This is a mistake, especially when that punishment is something as important as voting. Americans deeply value voting; an overwhelming 91% say that they consider the right to vote as essential to their own personal sense of freedom (Pew Research Center). That’s because voting is a pillar of citizenship — one that gives individuals a voice and fair representation in a democratic society. It is not something that should be taken away lightly. Several states’ current laws around felon disenfranchisement apply an “all or nothing'' consequence — permanent disenfranchisement — in an arena where we are dealing with fundamental rights under our constitution, and that is immensely dangerous. If felons remain citizens, retain their civic status, and pay their dues to society through their sentences, why shouldn’t they enjoy the most basic of their civil rights?

Re-enfranchisement may also help felons behave in a way that is in line with democratic norms. Empirical research suggests that restoring voting rights can reduce recidivism and aid those who have committed crimes in reintegrating successfully into society. This is because when felons are able to vote, they can see themselves as legitimate participants in society — a self-perception “inconsistent with reoffending” (Leong). Moreover, voting empowers felons to engage with their communities and make their voices heard, helping them reintegrate into society and establish a sense of identity in the political landscape.

Finally, felon disenfranchisement fundamentally violates the “all-affected” principle of ethical reasoning, leaving ex-felons without a voice or fair representation in a state in which they are heavily impacted by the laws of the government (Song). Ex-felons are still subject to the laws and principles of the state after they have served their sentence, just like everyone else. In fact, they may actually be even more impacted by policy than the general public because of laws constructing prison regulations and dictating what access the formerly incarcerated have to housing, government assistance, and jobs. But unlike everyone else, they are unable to secure fair representation or use their voice to shape policy. Disenfranchising ex-felons is not unlike taxation without representation: it creates a class of people who are subject to the laws of the country, but who are without a say in the democratic process under which they are governed. Moreover, when laws are passed in regard to the prison system, it is vital that those who have experienced it firsthand have a say in shaping them.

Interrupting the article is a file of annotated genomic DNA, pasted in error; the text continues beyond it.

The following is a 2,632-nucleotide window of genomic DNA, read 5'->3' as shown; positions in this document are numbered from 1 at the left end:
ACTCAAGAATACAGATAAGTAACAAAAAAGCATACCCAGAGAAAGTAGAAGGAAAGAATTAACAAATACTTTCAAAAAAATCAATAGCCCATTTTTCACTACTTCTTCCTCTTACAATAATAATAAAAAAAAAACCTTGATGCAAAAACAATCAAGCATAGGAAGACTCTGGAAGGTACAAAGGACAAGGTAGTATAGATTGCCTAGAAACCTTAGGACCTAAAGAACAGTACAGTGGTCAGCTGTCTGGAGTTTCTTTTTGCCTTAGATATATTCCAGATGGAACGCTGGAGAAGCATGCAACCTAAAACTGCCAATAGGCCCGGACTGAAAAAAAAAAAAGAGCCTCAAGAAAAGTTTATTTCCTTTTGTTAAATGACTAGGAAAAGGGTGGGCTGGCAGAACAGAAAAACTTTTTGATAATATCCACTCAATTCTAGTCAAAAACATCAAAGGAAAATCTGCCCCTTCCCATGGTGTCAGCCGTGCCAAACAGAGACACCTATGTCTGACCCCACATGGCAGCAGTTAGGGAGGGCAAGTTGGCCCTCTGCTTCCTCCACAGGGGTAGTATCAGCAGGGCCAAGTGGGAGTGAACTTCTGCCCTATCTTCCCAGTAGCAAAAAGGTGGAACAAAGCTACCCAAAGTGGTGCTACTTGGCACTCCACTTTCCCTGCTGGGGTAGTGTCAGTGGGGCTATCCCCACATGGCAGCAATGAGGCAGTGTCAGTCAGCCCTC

Blanket felon disenfranchisement is not only unjust — it's dangerous for our democracy. It skews electoral outcomes, moving us away from democratic legitimacy, it targets racial minorities in a society in which we preach equality and unity, and it creates an underclass of Americans who are deeply impacted by the laws of the society but who are voiceless and barred from the most fundamental right of citizenship. As Russian novelist Fyodor Dostoevsky once said, “A society should be judged not by how it treats its outstanding citizens but by how it treats its criminals.” And if we’re going by this logic, prohibiting 6 million of our prisoners from the basic right of casting a ballot should probably be cause for concern.